Date of Award


Document Type


Degree Name

Doctor of Philosophy (PhD)




According to cognitive dissonance theory engaging in behavior inconsistent with one's beliefs arouses dissonance. When individuals choose to engage in a boring and repetitious task they tend to positively reevaluate the task. Recent research (Pallak, et al. 1967) using an incidental verbal learning paradigm indicates that subjects who voluntarily commit themselves to performing a boring task reduce dissonance via enhanced task performance rather than through positive task reevaluation. Both the arousal of dissonance and its reduction can be expected to vary with individual differences. The present study investigated the individual differences of sex and internal-external locus of control as related to cognitive dissonance.

Casual observation of subjects in experiments have indicated that those individuals who tend to perceive events and reinforcements as being determined by factors under their control (Internals) evidence greater interest in their surroundings and in tasks in which they involve themselves than do those individuals who tend to perceive events and reinforcements as being determined by choice or factors extrinsic to themselves (Externals). This study was a 2 X 2 X 2 design with personality (I-E), sex, and choice-no choice as the independent variables. The dependent variables were the number of incidentally recalled words in a situation where the subjects were instructed to copy words but received no instructions to retain the words, and attitudes towards the task.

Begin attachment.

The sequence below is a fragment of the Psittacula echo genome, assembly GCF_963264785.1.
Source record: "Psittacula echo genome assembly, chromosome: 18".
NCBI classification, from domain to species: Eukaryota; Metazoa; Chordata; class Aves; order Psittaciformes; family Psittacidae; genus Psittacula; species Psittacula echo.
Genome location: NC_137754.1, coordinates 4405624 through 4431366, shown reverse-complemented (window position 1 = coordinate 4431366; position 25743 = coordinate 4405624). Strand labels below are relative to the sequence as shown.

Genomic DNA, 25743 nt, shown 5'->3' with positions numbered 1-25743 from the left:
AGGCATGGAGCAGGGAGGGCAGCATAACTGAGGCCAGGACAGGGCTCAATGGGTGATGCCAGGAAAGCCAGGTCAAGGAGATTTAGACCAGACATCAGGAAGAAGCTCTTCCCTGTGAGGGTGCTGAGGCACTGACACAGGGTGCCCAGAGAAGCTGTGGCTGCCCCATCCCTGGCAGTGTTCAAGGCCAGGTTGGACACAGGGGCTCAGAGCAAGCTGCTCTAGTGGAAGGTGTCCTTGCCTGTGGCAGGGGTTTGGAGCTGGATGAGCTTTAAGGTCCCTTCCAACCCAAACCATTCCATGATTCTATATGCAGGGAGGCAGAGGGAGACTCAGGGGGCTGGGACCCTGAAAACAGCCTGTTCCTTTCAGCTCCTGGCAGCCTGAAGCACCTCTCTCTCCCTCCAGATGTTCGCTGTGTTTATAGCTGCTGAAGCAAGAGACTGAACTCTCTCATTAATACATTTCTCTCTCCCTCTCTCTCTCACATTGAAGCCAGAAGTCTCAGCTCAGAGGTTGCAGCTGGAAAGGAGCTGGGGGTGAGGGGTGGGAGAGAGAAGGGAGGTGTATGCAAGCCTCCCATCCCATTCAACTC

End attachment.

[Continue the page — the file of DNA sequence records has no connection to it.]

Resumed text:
The data obtained did not support the hypotheses regarding task reevaluation or incidental learning. That is, there were no statistically significant differences in attitude toward the task or in incidental learning as a function of sex, I-E, or choice. There was evidence indicating that the task used in this study may not have fulfilled the forced-compliance paradigm's theoretical requirement of unequivocal aversiveness. It is not so surprising, therefore, that measures which are considered to be sensitive to differential dissonance reflected no such differences. Recall of words in an incidental learning paradigm showed a curvilinear relationship to concreteness and a strong recency effect.